Five things every new homeowner should be able to do

fixing home

You did it, you’re finally a homeowner! As you’re unpacking from the sea of cardboard boxes, you’re beginning to envision how you’ll decorate your new home. Should you set up the master bedroom first? Or start prepping your living room for when your parents drop by to see the new place? Becoming a homeowner is an exciting process. With every new home comes a new set of responsibilities. We’ve put together a list of things that every new homeowner should be able to do upon moving into their dream home.

Hang shelves

Maybe you want to add a spice shelf above your stove where you can hang pots and pans, or you have an amazing decorative piece that you want to display proudly in your living room. Regardless of the contents of the shelf, you should know how to install one. There are plenty of great video tutorials out there that take you through the process step-by-step, so you’ll have your shelving up in no time! Before you start, make sure you have all of the necessary tools and have selected shelving that can support the items you want to place on the shelf.

Paint the walls

An accent wall with a fresh coat of paint can really bring a room to life. Instead of shelling out hundreds of dollars to have the job done, you can turn this small home renovation into a family-friendly DIY project. After selecting a color, purchasing the right tools and prepping your walls, you can get started. Just don’t forget to lay down a tarp as this project can get messy!

Select the right cleaning supplies

Your home is one of the most important things you will ever own, so make sure you treat it that way. That includes cleaning your home with supplies and products specific to the area or item you’re cleaning. Avoid bleaching porous surfaces in your home, such as bathroom tiles, and don’t use harsh chemicals on your hardwood floors. There are several tips you can find to create safe cleaning products from supplies you already have in your home, like baking soda and vinegar. Take care of your home and it will continue to take care of you.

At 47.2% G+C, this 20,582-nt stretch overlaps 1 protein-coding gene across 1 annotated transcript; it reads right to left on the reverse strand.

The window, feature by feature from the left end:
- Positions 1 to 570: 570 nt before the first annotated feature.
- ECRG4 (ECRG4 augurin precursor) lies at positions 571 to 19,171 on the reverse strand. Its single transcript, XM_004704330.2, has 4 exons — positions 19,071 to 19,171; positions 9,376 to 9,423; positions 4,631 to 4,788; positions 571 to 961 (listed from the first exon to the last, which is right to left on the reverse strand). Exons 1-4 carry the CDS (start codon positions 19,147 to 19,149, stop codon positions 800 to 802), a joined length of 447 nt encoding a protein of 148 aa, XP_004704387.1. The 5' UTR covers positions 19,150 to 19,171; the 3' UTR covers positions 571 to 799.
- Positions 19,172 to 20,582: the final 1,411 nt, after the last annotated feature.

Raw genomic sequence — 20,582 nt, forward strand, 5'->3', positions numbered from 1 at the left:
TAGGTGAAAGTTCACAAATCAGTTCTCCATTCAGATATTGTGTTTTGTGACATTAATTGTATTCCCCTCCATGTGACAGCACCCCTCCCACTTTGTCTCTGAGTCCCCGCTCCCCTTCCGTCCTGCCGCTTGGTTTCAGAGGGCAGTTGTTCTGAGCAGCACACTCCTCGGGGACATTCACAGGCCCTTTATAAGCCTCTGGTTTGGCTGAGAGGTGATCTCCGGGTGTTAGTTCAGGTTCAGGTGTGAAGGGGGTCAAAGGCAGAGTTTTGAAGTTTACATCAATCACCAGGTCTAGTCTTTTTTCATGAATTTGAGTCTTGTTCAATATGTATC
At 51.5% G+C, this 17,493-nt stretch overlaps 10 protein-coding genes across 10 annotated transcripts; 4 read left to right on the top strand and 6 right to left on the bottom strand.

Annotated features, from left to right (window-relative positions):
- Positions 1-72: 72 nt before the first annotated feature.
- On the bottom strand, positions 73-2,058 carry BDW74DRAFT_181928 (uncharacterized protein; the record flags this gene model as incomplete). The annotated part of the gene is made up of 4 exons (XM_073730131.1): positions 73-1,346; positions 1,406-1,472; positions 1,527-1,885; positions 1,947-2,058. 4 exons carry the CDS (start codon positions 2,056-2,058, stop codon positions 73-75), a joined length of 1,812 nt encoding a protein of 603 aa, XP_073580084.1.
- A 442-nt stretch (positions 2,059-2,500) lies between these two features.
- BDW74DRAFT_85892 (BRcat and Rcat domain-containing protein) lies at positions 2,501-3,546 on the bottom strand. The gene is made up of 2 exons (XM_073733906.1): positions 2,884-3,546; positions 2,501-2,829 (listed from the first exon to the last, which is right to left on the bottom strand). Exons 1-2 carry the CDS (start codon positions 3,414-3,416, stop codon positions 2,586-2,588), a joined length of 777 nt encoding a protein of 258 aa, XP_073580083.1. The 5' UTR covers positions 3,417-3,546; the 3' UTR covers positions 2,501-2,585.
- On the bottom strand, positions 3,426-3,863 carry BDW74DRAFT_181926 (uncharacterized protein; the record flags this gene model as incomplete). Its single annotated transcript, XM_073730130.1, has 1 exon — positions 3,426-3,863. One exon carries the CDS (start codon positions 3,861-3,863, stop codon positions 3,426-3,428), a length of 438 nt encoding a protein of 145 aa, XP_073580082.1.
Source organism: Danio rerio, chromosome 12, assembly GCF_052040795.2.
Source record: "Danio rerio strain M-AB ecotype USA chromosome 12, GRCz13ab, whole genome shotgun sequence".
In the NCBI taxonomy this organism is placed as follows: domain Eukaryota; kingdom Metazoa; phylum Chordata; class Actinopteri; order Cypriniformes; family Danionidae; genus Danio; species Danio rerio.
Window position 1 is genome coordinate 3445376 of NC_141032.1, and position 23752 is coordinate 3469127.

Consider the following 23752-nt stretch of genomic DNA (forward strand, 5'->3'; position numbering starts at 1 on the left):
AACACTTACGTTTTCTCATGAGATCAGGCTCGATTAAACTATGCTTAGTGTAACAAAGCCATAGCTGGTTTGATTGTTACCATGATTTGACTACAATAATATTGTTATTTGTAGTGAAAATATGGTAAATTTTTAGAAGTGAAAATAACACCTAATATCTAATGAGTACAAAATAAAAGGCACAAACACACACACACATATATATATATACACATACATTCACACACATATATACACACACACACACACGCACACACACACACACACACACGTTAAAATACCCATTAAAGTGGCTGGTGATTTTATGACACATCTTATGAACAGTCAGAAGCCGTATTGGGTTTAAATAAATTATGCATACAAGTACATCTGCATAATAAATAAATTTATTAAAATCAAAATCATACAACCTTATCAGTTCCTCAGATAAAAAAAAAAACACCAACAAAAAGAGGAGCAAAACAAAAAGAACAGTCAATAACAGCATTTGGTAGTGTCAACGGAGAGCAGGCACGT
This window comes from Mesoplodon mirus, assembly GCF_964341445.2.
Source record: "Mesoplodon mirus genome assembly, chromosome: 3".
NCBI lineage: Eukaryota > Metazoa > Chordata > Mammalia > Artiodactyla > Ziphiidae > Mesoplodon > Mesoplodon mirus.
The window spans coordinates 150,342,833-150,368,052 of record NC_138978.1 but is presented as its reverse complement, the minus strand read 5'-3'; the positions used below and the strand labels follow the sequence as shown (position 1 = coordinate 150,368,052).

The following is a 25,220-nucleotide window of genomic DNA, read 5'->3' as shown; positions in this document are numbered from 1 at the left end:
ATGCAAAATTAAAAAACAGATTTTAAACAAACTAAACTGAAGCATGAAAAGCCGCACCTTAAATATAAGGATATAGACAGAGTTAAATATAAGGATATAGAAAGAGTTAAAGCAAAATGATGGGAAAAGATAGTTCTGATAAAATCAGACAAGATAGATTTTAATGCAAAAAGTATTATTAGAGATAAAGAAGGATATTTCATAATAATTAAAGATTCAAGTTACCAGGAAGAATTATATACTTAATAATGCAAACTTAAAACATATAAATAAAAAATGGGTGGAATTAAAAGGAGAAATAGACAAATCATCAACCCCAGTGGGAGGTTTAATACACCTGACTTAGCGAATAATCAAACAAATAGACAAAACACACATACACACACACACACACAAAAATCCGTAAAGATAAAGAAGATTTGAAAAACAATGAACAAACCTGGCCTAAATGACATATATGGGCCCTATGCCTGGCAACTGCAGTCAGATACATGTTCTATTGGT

Unclog a sink

If you haven’t dealt with a clogged sink up to this point in your life, consider yourself lucky. Whether it’s clumps of hair or nasty buildup, this is a task that most homeowners are able to take care of without having to call a professional. There are several ways you can unclog a sink, such as using boiling water, a plunger, a bent wire hanger, baking soda and vinegar or resorting to Drano. If these aren’t doing the trick, it may be time to get out a bucket and wrench and take a look under the sink. There are also plenty of video tutorials and step-by-step instructions with pictures, so you can fix your clogged sink with confidence.

Change a furnace filter

Your furnace filter is one of the most important parts of your home’s heating and cooling system, so don’t be intimidated by this bulky appliance. It’s important to check your furnace filter monthly and change it when it’s looking gray and dirty. Depending on the activity in your home, you’ll only have to change your furnace filter a few times a year. If you have multiple pets, plenty of dust or if someone smokes in the home, you’ll want to change your furnace filter every couple of months. Before you change out your filter, you’ll want to understand what kind of filter you currently have, purchase a replacement and then look over your manual for accurate installation. Plus, you will want to have a professional check your system at appropriate intervals.

Buying a home isn’t just an investment, it is one of the most fulfilling things you will ever do. Becoming a homeowner is a huge milestone for many, so celebrate that milestone by completing tasks and breathing life into the house to make it your home.

Not a homeowner yet? Join us for a free seminar to learn more about our First-Time Home Buyer program, which features waived closing costs up to $1,000. At our seminars, you’ll receive tips from realtors and home inspectors along with a free home buying workbook and gift.

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